The NSSC has the statutory power to recognize exchanges and set out the terms and conditions under which the exchanges are regulated. The following have either been recognized as exchanges or exempted from the recognition requirement:
Alternative Trading Systems (ATSs)
The Canadian Securities Administators (CSA) have developed a framework for regulating ATSs. National Instrument 21-101 Marketplace Operation and National Instrument 23-101 Trading Rules, with their Companion Policies make up the ATS Rules.
The NSSC has the statutory power to recognize clearing agencies.
The NSSC has the statutory power to recognize the following deriatives trade repositories.
A self-regulatory organization (SRO) is an organization that represents its members and is organized for the purpose of regulating the operations, standards of practice, and business conduct of its members and their representatives with a view to promoting the protection of investors and the public interest. The NSSC has the statutory authority to recognize SROs.
Effective January 1, 2023, the NSSC recognized the New Self-Regulatory Organization of Canada:
New Self-Regulatory Organization of Canada
Prior to January 1, 2023 the NSSC recognized the following SROs:
Canadian Investor Protection Fund
The Canadian Investor Protection Fund (CIPF) covers customers who incur losses as a result of the insolvency of a New SRO Member firm. . Loss of customer assets may take the form of shortfalls in the amount and type of assets which are held by the Member firm at the time of insolvency. Their objective is to return assets to customers or compensate customers when the assets are not available because the Member firm has become insolvent.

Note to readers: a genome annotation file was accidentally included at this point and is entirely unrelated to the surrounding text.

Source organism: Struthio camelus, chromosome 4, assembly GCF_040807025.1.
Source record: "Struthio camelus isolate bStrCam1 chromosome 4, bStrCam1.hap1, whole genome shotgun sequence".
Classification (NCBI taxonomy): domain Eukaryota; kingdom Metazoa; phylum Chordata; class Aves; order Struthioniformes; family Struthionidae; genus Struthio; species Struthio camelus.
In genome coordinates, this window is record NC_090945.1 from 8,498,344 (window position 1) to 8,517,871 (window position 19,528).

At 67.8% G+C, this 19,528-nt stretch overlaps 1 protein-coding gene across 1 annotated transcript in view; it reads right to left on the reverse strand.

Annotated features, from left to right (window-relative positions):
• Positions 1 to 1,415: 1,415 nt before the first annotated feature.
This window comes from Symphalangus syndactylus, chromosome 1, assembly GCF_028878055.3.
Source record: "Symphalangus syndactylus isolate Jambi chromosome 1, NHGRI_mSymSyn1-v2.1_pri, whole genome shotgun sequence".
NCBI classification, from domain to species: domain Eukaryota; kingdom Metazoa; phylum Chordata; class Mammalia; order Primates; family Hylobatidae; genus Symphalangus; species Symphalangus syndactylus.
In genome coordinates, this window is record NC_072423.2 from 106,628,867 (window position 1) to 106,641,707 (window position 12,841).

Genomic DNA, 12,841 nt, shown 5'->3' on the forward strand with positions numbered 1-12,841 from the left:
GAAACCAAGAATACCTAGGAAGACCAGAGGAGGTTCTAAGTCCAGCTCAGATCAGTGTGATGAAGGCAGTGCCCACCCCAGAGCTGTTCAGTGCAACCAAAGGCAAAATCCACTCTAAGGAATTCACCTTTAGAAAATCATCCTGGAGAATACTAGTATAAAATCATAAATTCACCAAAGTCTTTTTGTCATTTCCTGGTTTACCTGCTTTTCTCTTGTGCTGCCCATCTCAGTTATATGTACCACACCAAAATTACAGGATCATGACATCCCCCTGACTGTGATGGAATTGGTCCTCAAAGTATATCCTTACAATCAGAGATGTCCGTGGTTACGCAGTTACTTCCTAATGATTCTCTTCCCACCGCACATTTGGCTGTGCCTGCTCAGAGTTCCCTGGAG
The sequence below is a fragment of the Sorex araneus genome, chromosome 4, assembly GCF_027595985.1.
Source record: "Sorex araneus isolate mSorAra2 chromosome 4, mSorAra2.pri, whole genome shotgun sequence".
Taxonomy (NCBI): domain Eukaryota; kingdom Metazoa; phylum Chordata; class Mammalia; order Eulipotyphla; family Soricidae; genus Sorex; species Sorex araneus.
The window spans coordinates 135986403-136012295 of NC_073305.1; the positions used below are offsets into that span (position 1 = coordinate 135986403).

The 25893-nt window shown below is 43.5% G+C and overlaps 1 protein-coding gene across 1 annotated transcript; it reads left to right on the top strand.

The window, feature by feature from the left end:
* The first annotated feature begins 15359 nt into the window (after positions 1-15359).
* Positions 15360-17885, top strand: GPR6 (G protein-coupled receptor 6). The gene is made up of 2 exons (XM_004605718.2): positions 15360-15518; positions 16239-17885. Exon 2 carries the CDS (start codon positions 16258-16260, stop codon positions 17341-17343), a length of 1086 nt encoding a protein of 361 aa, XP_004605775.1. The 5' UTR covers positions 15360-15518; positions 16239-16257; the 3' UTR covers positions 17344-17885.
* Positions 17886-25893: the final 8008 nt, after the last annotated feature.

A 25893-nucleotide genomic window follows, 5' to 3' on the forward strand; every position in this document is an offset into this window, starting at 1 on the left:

There are important limits on this coverage. For more details visit www.cipf.ca.
Effective January 1, 2023, the NSSC approved the Canadian Invesor Protection Fund:
Canadian Investor Protection Fund (CIPF):
Prior to January 1, 2023, the NSSC approved the following investor compensation funds:
Canadian Investor Protection Fund (Former CIPF)
Mutual Fund Dealer Association of Canada Investor Protection Corporation (MFDAIPC)
Ombudman for Banking Services and Investments (OBSI)
If you have a dispute about a registered person or firm that may have acted inappropriately (for example, by recommending investments that are unsuitable for you based on the information you gave them) and you have lost money that you wish to get back, you can submit a complaint to the Ombudsman for Banking Services and Investments (OBSI). OBSI is a free and independent service for resolving banking and investment disputes between participating firms and their clients and can recommend compensation of up to $350,000. For information on how to make a complaint to OBSI, see the process to get your money back.